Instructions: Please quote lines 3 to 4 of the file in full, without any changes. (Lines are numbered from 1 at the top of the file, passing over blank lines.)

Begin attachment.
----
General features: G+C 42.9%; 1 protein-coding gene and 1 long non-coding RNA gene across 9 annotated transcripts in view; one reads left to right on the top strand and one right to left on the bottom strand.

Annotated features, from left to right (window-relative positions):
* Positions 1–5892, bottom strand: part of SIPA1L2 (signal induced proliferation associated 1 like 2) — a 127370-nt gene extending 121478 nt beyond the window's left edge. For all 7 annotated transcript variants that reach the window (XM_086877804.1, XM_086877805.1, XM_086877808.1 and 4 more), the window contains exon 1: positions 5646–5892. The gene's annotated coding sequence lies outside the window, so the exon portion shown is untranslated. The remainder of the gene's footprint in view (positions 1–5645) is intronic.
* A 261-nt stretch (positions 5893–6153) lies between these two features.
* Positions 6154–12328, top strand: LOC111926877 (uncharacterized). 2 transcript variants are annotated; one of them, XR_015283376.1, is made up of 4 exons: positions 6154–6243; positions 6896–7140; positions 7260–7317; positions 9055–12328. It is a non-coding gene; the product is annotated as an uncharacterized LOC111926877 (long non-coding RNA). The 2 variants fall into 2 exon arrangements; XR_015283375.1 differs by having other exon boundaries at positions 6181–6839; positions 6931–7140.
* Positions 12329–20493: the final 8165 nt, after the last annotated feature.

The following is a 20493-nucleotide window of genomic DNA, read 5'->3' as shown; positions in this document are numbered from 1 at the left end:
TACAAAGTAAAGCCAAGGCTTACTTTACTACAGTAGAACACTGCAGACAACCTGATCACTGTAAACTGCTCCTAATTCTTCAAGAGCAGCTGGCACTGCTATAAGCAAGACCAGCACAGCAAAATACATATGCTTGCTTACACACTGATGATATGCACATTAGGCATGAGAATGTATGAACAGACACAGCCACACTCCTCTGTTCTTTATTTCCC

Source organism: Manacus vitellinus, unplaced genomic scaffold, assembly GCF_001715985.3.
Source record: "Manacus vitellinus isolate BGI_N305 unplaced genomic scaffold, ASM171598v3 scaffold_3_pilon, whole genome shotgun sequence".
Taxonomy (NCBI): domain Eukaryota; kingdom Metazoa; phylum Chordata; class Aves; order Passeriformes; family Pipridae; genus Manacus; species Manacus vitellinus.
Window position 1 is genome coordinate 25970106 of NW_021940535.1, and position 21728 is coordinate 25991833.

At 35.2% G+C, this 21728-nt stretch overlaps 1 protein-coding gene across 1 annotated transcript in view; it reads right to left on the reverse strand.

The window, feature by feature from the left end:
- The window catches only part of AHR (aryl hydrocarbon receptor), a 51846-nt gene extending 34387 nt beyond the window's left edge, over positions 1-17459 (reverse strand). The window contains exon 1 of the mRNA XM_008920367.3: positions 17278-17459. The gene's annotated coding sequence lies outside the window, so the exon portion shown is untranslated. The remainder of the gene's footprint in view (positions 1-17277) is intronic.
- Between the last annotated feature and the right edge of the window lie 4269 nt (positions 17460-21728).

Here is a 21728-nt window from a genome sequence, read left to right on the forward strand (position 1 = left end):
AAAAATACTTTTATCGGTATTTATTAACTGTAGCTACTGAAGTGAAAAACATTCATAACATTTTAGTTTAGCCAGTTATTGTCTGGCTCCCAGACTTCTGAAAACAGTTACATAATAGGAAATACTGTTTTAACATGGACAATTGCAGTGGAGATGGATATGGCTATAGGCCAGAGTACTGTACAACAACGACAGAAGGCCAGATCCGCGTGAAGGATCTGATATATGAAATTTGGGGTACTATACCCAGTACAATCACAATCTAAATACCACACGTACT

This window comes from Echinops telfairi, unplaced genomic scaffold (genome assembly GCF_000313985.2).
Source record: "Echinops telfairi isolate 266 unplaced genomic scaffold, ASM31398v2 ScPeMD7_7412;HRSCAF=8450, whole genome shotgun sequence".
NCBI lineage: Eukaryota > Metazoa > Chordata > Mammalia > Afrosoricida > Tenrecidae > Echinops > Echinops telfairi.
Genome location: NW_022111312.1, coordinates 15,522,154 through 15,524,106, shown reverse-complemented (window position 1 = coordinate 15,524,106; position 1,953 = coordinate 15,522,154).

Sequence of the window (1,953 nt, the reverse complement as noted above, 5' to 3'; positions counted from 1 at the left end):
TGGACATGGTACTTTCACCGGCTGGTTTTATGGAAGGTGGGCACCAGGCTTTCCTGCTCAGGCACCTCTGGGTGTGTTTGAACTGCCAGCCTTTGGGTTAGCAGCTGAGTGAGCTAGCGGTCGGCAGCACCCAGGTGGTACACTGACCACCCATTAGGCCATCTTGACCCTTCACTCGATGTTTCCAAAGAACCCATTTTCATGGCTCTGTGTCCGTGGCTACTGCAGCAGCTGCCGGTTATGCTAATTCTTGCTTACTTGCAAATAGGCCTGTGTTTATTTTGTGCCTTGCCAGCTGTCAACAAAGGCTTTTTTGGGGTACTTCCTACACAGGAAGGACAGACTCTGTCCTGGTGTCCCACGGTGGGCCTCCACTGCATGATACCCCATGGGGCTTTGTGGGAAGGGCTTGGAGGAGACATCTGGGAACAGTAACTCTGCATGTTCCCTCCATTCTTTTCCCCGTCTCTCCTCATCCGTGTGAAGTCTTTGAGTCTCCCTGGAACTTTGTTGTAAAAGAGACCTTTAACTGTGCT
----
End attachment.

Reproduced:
* Positions 1–5892, bottom strand: part of SIPA1L2 (signal induced proliferation associated 1 like 2) — a 127370-nt gene extending 121478 nt beyond the window's left edge. For all 7 annotated transcript variants that reach the window (XM_086877804.1, XM_086877805.1, XM_086877808.1 and 4 more), the window contains exon 1: positions 5646–5892. The gene's annotated coding sequence lies outside the window, so the exon portion shown is untranslated. The remainder of the gene's footprint in view (positions 1–5645) is intronic.
* A 261-nt stretch (positions 5893–6153) lies between these two features.